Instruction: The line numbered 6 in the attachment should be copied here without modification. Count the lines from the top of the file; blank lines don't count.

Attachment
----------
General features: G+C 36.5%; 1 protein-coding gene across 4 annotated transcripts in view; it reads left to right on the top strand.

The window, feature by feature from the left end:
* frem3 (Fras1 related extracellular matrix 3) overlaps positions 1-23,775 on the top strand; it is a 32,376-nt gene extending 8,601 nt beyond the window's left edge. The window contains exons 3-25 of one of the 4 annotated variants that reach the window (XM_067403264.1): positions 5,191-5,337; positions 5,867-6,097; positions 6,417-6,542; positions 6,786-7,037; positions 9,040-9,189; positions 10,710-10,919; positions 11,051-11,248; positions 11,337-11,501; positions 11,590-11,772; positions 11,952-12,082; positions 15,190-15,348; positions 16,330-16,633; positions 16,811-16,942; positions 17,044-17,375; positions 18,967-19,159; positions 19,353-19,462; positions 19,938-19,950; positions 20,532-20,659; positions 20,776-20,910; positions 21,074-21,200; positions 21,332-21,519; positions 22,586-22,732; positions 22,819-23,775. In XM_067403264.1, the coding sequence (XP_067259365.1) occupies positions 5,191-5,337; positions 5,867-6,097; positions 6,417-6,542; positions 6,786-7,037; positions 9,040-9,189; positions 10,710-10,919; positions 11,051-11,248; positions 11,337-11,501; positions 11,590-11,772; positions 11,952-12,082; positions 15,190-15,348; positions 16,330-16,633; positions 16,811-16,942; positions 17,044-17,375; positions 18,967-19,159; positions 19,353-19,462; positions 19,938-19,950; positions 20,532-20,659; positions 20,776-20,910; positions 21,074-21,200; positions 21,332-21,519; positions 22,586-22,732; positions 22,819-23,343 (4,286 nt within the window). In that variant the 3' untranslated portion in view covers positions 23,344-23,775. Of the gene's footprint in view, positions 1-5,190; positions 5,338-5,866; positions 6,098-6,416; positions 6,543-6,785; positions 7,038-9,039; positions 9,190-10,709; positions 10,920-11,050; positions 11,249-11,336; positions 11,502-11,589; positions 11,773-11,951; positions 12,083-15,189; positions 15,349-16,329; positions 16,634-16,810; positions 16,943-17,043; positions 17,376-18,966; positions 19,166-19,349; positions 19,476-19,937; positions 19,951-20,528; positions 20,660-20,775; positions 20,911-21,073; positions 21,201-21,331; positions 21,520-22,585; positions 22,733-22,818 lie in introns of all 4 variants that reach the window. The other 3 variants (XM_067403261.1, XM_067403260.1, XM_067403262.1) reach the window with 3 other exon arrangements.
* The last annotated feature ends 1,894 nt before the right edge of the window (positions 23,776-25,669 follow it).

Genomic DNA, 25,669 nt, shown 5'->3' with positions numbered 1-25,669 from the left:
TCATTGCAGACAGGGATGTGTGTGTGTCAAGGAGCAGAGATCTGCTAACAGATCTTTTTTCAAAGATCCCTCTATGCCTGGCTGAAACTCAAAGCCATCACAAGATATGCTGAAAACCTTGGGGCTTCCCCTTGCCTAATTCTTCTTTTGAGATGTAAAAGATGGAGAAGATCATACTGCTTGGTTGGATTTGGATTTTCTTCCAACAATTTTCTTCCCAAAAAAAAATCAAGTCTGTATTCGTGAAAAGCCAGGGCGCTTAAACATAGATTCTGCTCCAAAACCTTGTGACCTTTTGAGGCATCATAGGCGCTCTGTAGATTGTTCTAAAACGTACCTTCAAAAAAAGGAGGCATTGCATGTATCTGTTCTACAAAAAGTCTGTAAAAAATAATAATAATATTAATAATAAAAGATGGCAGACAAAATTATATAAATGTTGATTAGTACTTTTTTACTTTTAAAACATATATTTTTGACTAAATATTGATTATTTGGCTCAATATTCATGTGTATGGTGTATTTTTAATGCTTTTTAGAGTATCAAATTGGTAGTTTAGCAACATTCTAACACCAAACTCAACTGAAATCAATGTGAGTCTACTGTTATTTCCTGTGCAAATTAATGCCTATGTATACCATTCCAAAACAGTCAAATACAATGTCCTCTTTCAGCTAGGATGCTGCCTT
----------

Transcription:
TCATTGCAGACAGGGATGTGTGTGTGTCAAGGAGCAGAGATCTGCTAACAGATCTTTTTTCAAAGATCCCTCTATGCCTGGCTGAAACTCAAAGCCATCACAAGATATGCTGAAAACCTTGGGGCTTCCCCTTGCCTAATTCTTCTTTTGAGATGTAAAAGATGGAGAAGATCATACTGCTTGGTTGGATTTGGATTTTCTTCCAACAATTTTCTTCCCAAAAAAAAATCAAGTCTGTATTCGTGAAAAGCCAGGGCGCTTAAACATAGATTCTGCTCCAAAACCTTGTGACCTTTTGAGGCATCATAGGCGCTCTGTAGATTGTTCTAAAACGTACCTTCAAAAAAAGGAGGCATTGCATGTATCTGTTCTACAAAAAGTCTGTAAAAAATAATAATAATATTAATAATAAAAGATGGCAGACAAAATTATATAAATGTTGATTAGTACTTTTTTACTTTTAAAACATATATTTTTGACTAAATATTGATTATTTGGCTCAATATTCATGTGTATGGTGTATTTTTAATGCTTTTTAGAGTATCAAATTGGTAGTTTAGCAACATTCTAACACCAAACTCAACTGAAATCAATGTGAGTCTACTGTTATTTCCTGTGCAAATTAATGCCTATGTATACCATTCCAAAACAGTCAAATACAATGTCCTCTTTCAGCTAGGATGCTGCCTT